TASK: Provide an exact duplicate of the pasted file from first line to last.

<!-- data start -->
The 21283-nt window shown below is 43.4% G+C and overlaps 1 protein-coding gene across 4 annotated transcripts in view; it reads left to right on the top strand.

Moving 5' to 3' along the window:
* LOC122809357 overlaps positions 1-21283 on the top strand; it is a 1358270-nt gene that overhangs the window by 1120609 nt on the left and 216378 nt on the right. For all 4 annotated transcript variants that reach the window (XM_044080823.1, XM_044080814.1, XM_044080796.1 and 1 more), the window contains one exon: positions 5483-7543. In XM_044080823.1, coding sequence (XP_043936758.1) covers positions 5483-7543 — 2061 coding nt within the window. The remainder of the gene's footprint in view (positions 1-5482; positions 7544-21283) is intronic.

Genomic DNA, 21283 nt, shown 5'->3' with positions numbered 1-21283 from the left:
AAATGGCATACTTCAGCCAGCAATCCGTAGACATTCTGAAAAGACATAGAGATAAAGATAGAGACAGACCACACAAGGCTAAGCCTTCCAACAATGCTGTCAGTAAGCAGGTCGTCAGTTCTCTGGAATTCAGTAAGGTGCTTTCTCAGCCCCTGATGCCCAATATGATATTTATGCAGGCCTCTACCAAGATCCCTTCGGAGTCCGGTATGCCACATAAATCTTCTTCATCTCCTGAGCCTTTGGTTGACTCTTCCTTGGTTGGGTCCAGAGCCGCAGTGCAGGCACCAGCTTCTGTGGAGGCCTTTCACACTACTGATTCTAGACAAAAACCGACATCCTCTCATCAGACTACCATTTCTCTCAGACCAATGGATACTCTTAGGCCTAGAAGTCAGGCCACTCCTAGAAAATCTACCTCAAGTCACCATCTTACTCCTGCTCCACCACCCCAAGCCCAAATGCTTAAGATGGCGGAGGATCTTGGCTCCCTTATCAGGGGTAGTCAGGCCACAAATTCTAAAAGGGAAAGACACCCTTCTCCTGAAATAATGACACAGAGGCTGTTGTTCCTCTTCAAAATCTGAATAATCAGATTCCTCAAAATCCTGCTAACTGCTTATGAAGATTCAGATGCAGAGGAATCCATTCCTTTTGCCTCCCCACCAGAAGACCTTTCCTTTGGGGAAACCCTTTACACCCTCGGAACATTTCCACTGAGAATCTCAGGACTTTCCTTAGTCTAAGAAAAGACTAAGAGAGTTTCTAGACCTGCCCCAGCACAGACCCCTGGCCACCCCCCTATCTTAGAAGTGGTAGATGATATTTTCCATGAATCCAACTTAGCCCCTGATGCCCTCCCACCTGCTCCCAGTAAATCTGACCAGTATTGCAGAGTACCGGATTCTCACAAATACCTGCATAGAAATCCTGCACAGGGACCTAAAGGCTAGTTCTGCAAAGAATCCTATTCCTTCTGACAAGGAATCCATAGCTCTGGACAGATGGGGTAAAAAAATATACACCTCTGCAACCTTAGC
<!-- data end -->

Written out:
The 21283-nt window shown below is 43.4% G+C and overlaps 1 protein-coding gene across 4 annotated transcripts in view; it reads left to right on the top strand.

Moving 5' to 3' along the window:
* LOC122809357 overlaps positions 1-21283 on the top strand; it is a 1358270-nt gene that overhangs the window by 1120609 nt on the left and 216378 nt on the right. For all 4 annotated transcript variants that reach the window (XM_044080823.1, XM_044080814.1, XM_044080796.1 and 1 more), the window contains one exon: positions 5483-7543. In XM_044080823.1, coding sequence (XP_043936758.1) covers positions 5483-7543 — 2061 coding nt within the window. The remainder of the gene's footprint in view (positions 1-5482; positions 7544-21283) is intronic.

Genomic DNA, 21283 nt, shown 5'->3' with positions numbered 1-21283 from the left:
AAATGGCATACTTCAGCCAGCAATCCGTAGACATTCTGAAAAGACATAGAGATAAAGATAGAGACAGACCACACAAGGCTAAGCCTTCCAACAATGCTGTCAGTAAGCAGGTCGTCAGTTCTCTGGAATTCAGTAAGGTGCTTTCTCAGCCCCTGATGCCCAATATGATATTTATGCAGGCCTCTACCAAGATCCCTTCGGAGTCCGGTATGCCACATAAATCTTCTTCATCTCCTGAGCCTTTGGTTGACTCTTCCTTGGTTGGGTCCAGAGCCGCAGTGCAGGCACCAGCTTCTGTGGAGGCCTTTCACACTACTGATTCTAGACAAAAACCGACATCCTCTCATCAGACTACCATTTCTCTCAGACCAATGGATACTCTTAGGCCTAGAAGTCAGGCCACTCCTAGAAAATCTACCTCAAGTCACCATCTTACTCCTGCTCCACCACCCCAAGCCCAAATGCTTAAGATGGCGGAGGATCTTGGCTCCCTTATCAGGGGTAGTCAGGCCACAAATTCTAAAAGGGAAAGACACCCTTCTCCTGAAATAATGACACAGAGGCTGTTGTTCCTCTTCAAAATCTGAATAATCAGATTCCTCAAAATCCTGCTAACTGCTTATGAAGATTCAGATGCAGAGGAATCCATTCCTTTTGCCTCCCCACCAGAAGACCTTTCCTTTGGGGAAACCCTTTACACCCTCGGAACATTTCCACTGAGAATCTCAGGACTTTCCTTAGTCTAAGAAAAGACTAAGAGAGTTTCTAGACCTGCCCCAGCACAGACCCCTGGCCACCCCCCTATCTTAGAAGTGGTAGATGATATTTTCCATGAATCCAACTTAGCCCCTGATGCCCTCCCACCTGCTCCCAGTAAATCTGACCAGTATTGCAGAGTACCGGATTCTCACAAATACCTGCATAGAAATCCTGCACAGGGACCTAAAGGCTAGTTCTGCAAAGAATCCTATTCCTTCTGACAAGGAATCCATAGCTCTGGACAGATGGGGTAAAAAAATATACACCTCTGCAACCTTAGC